wpo - review : Celestron Fastar SCT

astro-optics pagetext & images [c]Maurice Gavin 1997/2001- Astronomy Now 1998 March issue page 23/24/25


The new Celestron Fastar SCT is a Schmidt Cassegrain telescope with a difference  - a CDD camera can replace the secondary mirror.  review by Maurice Gavin

A Schmidt Cassegrain Telescope (SCT) combines a typically f/10 optical system within a short sealed tube. The 8-inch Celestron Fastar is a breakthrough in optical design and adds a new dimension to the ubiquitous SCT.

Deja vu? My SX CCD review  picture  for AN Sept'94 predates the Fastar principle !

Removable mirror:  In the Fastar a CCD camera can be placed at prime focus of the main mirror to produce a f/2 optical system of 400mm focal length.  It covers 25 times more sky than in standard f/10 mode and exposures are proportionally reduced.  This is similar to the original Schmidt camera invented by Bernhard Schmidt in the 1930s designed to cover relatively wide portions of the sky.  Celestron marketed such a camera in the 1970s using 35mm format film.

'I'he Fastar mimics these principles but uses a modern CCD camera whose imaging chip is tiny compared to film.  Celestron have liaised with the reputable Santa Barbara Instrument Group (SBIG) to market the low profile PixCel 255 CCD camera to couple to the Fastar. The PixCel 255 CCD camera was reviewed in the March 1997 issue of Astronomy Now.    Normally a SCT secondary mirror, centred on the front corrector plate, is permanently installed with no user options except for minor retilting to collimate the telescope.  The Fastar is different in that the secondary mirror is held in place with a locking ring. This can be unscrewed, the mirror removed and the Fastar lens assembly for supporting the CCD camera locked into its place.   The secondary mirror is stored in its own case, and the whole system is perfectly balanced by a heavy counterweight attached to the rear eyepiece boss.

Simple installation: Guided by the manual, installation was very simple.  Reinstating the secondary mirror is equally simple: its cell is notched to return to the same position on the telescope to leave collimation undisturbed.  It works very well.  Naturally great care is needed when working in such close proximity to the delicate corrector plate which bears all the weight of the additional optics and camera.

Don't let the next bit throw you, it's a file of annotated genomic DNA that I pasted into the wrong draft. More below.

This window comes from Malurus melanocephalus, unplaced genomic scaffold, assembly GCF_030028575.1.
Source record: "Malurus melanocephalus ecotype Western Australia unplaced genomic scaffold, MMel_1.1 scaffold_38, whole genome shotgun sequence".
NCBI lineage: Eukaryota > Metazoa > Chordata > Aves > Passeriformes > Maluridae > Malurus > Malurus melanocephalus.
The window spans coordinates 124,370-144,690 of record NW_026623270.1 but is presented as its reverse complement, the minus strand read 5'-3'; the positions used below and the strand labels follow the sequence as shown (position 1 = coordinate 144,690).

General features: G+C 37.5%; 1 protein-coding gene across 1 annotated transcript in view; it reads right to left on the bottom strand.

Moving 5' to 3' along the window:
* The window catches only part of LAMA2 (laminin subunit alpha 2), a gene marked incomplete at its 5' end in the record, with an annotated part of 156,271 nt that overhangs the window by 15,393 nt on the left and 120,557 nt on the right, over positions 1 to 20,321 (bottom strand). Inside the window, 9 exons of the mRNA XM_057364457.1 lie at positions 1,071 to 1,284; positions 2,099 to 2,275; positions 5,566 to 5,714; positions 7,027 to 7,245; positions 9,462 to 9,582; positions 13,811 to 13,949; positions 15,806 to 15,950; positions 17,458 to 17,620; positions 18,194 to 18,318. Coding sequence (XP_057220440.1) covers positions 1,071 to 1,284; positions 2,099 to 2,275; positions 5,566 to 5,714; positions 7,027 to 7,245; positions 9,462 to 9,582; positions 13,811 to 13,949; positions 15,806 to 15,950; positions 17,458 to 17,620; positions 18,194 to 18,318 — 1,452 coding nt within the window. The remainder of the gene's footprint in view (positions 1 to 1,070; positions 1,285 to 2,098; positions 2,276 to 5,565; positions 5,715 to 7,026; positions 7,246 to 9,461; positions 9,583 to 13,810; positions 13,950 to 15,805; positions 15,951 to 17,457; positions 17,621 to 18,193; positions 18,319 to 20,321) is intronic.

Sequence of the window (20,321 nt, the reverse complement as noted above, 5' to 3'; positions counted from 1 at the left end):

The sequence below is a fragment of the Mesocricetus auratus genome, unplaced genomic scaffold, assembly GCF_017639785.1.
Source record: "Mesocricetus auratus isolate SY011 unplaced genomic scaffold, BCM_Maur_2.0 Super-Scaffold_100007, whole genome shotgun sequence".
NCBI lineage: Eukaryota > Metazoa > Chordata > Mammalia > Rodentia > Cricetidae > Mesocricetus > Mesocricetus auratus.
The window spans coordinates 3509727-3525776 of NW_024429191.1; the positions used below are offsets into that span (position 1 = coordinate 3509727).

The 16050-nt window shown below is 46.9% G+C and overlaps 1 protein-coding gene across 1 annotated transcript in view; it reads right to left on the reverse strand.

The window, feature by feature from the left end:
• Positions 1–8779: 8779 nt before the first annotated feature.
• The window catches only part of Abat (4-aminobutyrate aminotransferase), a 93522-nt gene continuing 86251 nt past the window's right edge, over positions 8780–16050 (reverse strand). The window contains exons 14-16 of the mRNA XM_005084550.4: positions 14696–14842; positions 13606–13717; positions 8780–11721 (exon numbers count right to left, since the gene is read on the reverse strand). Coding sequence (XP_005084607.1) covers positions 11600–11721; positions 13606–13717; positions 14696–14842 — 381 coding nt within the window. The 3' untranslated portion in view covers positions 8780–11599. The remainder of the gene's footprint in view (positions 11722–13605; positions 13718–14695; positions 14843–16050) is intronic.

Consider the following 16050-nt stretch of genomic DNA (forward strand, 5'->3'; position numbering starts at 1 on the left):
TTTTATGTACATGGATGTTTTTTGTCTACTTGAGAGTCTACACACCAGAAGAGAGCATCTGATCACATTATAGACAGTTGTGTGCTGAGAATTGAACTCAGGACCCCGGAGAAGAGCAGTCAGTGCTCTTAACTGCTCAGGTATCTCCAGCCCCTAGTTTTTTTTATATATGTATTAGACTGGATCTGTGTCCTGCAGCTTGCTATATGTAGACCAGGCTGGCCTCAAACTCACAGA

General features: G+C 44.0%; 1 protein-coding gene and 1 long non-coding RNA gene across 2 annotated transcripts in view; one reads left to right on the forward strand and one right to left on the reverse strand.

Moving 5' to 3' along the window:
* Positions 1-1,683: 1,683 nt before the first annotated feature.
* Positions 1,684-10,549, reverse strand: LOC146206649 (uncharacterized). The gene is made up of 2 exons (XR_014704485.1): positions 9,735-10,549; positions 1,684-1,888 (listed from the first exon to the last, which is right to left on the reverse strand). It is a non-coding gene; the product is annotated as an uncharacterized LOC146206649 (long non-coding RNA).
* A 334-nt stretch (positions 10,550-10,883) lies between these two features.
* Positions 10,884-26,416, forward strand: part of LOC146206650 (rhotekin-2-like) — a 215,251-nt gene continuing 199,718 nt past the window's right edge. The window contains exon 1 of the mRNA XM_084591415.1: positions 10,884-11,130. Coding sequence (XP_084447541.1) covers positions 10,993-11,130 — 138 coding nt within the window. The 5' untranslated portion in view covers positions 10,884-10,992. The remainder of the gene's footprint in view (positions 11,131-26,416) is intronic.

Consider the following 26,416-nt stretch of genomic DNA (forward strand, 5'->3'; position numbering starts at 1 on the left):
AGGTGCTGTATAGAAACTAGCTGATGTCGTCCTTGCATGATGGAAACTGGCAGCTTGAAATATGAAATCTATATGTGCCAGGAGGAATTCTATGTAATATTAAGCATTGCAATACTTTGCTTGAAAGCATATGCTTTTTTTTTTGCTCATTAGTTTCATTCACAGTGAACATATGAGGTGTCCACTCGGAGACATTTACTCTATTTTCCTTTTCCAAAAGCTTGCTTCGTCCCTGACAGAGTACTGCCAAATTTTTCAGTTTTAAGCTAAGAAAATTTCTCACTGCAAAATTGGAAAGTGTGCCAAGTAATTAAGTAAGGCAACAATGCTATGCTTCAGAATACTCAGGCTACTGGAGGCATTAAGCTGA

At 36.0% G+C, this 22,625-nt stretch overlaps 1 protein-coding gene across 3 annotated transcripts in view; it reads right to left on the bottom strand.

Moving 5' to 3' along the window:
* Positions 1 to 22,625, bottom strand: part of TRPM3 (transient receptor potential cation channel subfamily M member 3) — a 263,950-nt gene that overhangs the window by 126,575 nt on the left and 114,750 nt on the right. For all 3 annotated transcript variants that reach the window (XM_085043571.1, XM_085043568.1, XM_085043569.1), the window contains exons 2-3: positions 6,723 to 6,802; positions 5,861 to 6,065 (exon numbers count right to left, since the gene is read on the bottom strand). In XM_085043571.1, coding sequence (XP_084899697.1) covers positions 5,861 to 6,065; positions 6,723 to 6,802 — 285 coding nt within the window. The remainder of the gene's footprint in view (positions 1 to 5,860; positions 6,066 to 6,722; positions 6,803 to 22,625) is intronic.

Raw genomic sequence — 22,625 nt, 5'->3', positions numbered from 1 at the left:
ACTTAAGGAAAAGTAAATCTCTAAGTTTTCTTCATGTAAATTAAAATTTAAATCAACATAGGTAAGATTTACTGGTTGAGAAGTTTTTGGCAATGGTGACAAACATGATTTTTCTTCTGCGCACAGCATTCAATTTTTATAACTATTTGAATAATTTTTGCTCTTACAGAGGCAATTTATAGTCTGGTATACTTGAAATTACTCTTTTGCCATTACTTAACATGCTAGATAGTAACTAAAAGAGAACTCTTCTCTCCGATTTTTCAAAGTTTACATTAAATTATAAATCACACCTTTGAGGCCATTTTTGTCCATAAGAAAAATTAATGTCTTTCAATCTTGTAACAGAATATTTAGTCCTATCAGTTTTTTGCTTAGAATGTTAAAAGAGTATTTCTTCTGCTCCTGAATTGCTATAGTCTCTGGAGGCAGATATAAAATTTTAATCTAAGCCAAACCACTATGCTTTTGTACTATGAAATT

Focusing:  Removing the secondary mirror removes a vital element in the overall correction of the optical system.  The Fastar assembly tube, that substitutes the secondary mirror projects forward of the telescope and contains a lens system to reapply the necessary corrections. The corrective optics appear to be a fully coated four element lens in two groups.  To focus a SCT the main mirror is moved backwards and forwards. The same applies in Fastar f/2 mode and when an object is sharply in focus (as seen on the computer monitor) then all the optics have the correct separation. Although designed to work at infinity, the Fastar would focus down to 12m.   The PixCel camera is designed to mate precisely with the Fastar lens assembly to produce the sharpest images.  However, to see if the f/2 corrective optics would cover a larger field than the tiny PixCel imager, I offered a second CCD camera (SX-L8) of identical weight onto the Fastar.   This camera covered seven times more sky [check this Fastar SX image] with good images but could not be placed at the critical distance from the lens system without exchanging the Fastar draw tube.  This should be a relatively simple task.

Drive system:   The Fastar drive can be powered by internal 9V PP3 batteries, via a car battery or a mains adapter. The telescope was delivered with the wrong power adapter, and the batteries lasted less than half the eight hours quoted in the manual.  The drive comprises a stepper motor  turning a spring loaded worm onto a 14cm diameter 266 toothed wheel about the RA axis and is totally silent in operation.   This proved deceptive when I ran out of replacement batteries and plugged into the car battery via the cigar lighter.  I had a dead car after a few hours!  The 230V AC mains adapter seems the preferred power source.  The drive unit has a single switch (power on/off) and a button for cycling through the various pre-set drive rates.   These rates are stellar (sidereal), solar, lunar and King.   King mode accounts for atmospheric refraction.  Internal DIP switches cope with reversing the drive for the southern hemisphere.  A separate button starts the periodic error correction (PEC).  If the telescope is accurately guided on a star for one cycle of the RA worm (about six minutes) the manual states the tracking errors are reduced by 70%.